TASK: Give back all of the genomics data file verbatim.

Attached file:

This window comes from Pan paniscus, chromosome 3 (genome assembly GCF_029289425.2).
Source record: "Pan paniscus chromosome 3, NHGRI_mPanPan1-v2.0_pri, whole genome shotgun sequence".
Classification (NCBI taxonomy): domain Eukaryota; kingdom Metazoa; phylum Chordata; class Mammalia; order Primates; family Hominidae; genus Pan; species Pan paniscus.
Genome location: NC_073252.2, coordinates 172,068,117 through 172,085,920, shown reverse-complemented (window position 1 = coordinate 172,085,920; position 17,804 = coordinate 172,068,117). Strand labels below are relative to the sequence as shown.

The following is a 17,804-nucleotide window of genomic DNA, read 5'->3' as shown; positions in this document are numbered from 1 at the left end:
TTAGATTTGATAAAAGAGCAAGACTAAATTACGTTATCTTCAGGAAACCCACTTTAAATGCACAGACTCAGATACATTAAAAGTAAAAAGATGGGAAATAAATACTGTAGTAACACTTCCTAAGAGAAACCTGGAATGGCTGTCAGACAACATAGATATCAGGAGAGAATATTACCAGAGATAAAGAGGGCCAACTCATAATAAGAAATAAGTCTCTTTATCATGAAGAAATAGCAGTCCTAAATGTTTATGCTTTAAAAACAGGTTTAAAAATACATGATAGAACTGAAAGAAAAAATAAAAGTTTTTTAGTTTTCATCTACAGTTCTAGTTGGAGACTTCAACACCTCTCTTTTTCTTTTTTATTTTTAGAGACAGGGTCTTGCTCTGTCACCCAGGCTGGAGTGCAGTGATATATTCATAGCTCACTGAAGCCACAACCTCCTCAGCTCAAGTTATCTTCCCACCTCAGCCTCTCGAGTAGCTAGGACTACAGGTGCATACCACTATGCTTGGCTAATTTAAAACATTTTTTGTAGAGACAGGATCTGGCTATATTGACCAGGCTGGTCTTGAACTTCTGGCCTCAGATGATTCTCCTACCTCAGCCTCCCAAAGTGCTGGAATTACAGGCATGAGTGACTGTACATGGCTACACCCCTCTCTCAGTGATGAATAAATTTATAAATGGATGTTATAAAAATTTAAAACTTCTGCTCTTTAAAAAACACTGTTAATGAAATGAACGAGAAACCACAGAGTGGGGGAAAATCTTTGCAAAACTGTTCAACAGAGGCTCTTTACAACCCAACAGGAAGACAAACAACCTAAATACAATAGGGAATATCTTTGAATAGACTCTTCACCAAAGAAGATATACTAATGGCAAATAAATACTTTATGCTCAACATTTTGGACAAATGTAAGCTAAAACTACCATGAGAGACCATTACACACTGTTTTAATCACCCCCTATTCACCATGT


This window comes from Pan paniscus, chromosome 3 (genome assembly GCF_029289425.2).
Source record: "Pan paniscus chromosome 3, NHGRI_mPanPan1-v2.0_pri, whole genome shotgun sequence".
Classification (NCBI taxonomy): domain Eukaryota; kingdom Metazoa; phylum Chordata; class Mammalia; order Primates; family Hominidae; genus Pan; species Pan paniscus.
Genome location: NC_073252.2, coordinates 172,068,117 through 172,085,920, shown reverse-complemented (window position 1 = coordinate 172,085,920; position 17,804 = coordinate 172,068,117). Strand labels below are relative to the sequence as shown.

The following is a 17,804-nucleotide window of genomic DNA, read 5'->3' as shown; positions in this document are numbered from 1 at the left end:
TTAGATTTGATAAAAGAGCAAGACTAAATTACGTTATCTTCAGGAAACCCACTTTAAATGCACAGACTCAGATACATTAAAAGTAAAAAGATGGGAAATAAATACTGTAGTAACACTTCCTAAGAGAAACCTGGAATGGCTGTCAGACAACATAGATATCAGGAGAGAATATTACCAGAGATAAAGAGGGCCAACTCATAATAAGAAATAAGTCTCTTTATCATGAAGAAATAGCAGTCCTAAATGTTTATGCTTTAAAAACAGGTTTAAAAATACATGATAGAACTGAAAGAAAAAATAAAAGTTTTTTAGTTTTCATCTACAGTTCTAGTTGGAGACTTCAACACCTCTCTTTTTCTTTTTTATTTTTAGAGACAGGGTCTTGCTCTGTCACCCAGGCTGGAGTGCAGTGATATATTCATAGCTCACTGAAGCCACAACCTCCTCAGCTCAAGTTATCTTCCCACCTCAGCCTCTCGAGTAGCTAGGACTACAGGTGCATACCACTATGCTTGGCTAATTTAAAACATTTTTTGTAGAGACAGGATCTGGCTATATTGACCAGGCTGGTCTTGAACTTCTGGCCTCAGATGATTCTCCTACCTCAGCCTCCCAAAGTGCTGGAATTACAGGCATGAGTGACTGTACATGGCTACACCCCTCTCTCAGTGATGAATAAATTTATAAATGGATGTTATAAAAATTTAAAACTTCTGCTCTTTAAAAAACACTGTTAATGAAATGAACGAGAAACCACAGAGTGGGGGAAAATCTTTGCAAAACTGTTCAACAGAGGCTCTTTACAACCCAACAGGAAGACAAACAACCTAAATACAATAGGGAATATCTTTGAATAGACTCTTCACCAAAGAAGATATACTAATGGCAAATAAATACTTTATGCTCAACATTTTGGACAAATGTAAGCTAAAACTACCATGAGAGACCATTACACACTGTTTTAATCACCCCCTATTCACCATGT